Global Refugee Crisis – Dealing With The Truths And Lies

I wrote this article to PoliticallyForward, as their contributor for Humanitarian Affairs, which is where it was first published.

The Global Refugee Crisis pose a great threat to the development of humanity. In the year 2018, we’ve seen a rise in the global refugee crisis and the need to implement better policy, legal protection, and rehabilitation procedures are vital. There is a lot of opinion and discussion going on online about the global refugee crisis and while it’s important to involve yourself in the discussion, it’s as important to understand the scope and other realities.
 
First, let’s understand who a refugee is. A refugee is someone who has been forced to flee his or her country because of persecution, war, or violence. A refugee has a well-founded fear of persecution for reasons of race, religion, nationality, political opinion or membership in a particular social group. Most likely, they cannot return home or are afraid to do so. War and ethnic, tribal and religious violence are leading causes of refugees fleeing their countries. (CARE, 2018).
 
Then, we need to understand who an Internally Displaced Person (IDP) is. An IDP is a person who has been forced to flee his or her home for the same reason as a refugee, but remains in his or her own country and has not crossed an international border. Unlike refugees, IDPs are not protected by international law or eligible to receive many types of aid. (CARE, 2018).
 
Finally, we need to understand who an asylum seeker is. When people flee their own country and seek sanctuary in another country, they apply for asylum – the right to be recognized as a refugee and receive legal protection and material assistance. An asylum seeker must demonstrate that his or her fear of persecution in his or her home country is well-founded.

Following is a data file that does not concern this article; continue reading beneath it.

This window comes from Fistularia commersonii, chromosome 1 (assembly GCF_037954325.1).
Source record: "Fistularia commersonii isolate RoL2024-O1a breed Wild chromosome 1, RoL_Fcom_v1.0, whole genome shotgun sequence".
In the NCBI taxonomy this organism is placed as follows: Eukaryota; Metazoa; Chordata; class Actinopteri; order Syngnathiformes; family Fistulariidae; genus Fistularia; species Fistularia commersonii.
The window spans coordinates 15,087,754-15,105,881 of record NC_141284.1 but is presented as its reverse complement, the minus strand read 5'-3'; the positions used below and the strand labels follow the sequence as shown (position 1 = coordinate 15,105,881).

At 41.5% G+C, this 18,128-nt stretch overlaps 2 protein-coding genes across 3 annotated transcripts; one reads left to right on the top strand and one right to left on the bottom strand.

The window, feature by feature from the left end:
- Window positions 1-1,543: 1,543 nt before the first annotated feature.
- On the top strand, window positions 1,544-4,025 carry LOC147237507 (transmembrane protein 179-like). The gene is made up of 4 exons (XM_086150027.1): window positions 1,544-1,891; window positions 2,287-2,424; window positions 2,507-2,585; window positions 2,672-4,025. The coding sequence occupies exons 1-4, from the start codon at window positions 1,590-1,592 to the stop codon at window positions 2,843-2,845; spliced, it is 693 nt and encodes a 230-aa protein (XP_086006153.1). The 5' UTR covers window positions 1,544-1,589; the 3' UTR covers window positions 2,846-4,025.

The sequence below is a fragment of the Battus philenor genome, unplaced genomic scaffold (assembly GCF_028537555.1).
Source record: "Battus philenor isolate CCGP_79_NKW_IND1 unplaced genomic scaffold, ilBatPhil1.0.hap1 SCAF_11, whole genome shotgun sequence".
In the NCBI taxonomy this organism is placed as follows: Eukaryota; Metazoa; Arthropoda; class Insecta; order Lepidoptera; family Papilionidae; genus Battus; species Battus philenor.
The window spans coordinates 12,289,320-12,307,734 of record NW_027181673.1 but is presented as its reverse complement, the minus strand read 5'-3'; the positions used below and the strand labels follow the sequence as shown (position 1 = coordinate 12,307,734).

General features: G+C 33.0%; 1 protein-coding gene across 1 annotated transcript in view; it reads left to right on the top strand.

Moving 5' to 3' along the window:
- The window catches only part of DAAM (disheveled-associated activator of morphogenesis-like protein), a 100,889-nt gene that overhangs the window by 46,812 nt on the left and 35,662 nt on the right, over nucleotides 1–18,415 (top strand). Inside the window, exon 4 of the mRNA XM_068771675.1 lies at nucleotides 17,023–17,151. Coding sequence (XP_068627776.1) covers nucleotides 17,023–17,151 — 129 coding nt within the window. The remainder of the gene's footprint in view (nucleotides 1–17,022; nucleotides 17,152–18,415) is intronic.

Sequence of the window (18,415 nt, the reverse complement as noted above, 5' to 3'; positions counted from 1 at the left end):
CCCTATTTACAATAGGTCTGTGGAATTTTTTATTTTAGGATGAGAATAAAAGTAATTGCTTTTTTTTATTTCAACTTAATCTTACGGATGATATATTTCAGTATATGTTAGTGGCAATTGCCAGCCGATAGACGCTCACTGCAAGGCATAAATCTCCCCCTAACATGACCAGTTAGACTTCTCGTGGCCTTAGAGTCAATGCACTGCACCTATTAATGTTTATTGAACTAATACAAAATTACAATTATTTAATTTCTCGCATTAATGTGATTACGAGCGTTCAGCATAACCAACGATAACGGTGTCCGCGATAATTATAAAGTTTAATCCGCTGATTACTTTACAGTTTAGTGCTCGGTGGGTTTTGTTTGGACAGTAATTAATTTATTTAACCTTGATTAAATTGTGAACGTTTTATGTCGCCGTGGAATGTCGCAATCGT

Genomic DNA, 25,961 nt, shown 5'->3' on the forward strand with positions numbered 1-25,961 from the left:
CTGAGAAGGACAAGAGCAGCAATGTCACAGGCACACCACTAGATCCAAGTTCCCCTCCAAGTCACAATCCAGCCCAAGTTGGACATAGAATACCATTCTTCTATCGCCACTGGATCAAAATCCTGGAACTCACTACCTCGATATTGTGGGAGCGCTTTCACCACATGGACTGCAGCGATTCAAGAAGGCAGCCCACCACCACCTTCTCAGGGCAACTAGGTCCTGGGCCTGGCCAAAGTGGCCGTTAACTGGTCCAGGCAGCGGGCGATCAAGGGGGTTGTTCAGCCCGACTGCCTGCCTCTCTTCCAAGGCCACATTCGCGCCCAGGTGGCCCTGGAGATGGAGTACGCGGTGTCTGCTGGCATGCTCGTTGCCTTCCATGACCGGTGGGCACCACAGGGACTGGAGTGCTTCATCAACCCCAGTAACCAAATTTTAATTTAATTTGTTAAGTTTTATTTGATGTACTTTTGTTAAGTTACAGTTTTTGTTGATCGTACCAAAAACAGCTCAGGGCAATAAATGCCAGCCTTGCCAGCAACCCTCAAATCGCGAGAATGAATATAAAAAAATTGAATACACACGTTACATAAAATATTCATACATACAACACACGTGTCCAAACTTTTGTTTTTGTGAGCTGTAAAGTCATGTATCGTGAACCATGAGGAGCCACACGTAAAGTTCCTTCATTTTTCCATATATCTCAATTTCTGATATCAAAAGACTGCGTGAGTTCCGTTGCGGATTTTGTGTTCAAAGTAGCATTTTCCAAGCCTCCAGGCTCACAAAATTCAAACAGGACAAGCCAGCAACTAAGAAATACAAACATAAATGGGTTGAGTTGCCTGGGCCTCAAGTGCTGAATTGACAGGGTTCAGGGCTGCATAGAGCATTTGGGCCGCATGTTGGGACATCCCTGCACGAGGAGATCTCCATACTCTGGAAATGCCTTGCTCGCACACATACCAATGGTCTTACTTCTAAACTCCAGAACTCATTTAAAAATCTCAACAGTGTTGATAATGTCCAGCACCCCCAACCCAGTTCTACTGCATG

These terms cannot be used interchangeably. A refugee can become an asylum seeker, but a vast majority of them can’t because of the many bureaucratic and legal challenges. An Internally Displaced Person is still a person who is in need of high priority support but is usually stuck in their own country without the extraction resources. People in all these three categories have had to leave everything behind and is usually going through extreme trauma, mental and physical stress, and is in need of direct support.
 
Before we move on to the truths and lies, it is important to default your mindset to one basic concept. Everyone in the above three categories is human beings who need help.
  1. The U.S. is one of the biggest contributors, supporting refugees. But, the U.S. is not one of the top five host countries of refugees. According to the United Nations Refugee Agency (June 2018) here are the top five refugee host countries: Turkey (3,500,000), Pakistan (1,400,000), Uganda (1,400,000), Lebanon (998,900), and Iran (979,400).

  2. According to the same report by UNRA, America’s has the lowest refugee population by region, in the world! The highest is the refugee population is found in Africa, having 6,268,200 refugees. Closely comes in Europe, providing refugee status for 6,114,300 people. Third is Asia Pacific (4,209,700), Fourth Middle East and North Africa and then last, Americas (644,200).
For more information about how the U.N gathered their data, and for statistical distributions, visit the original report here.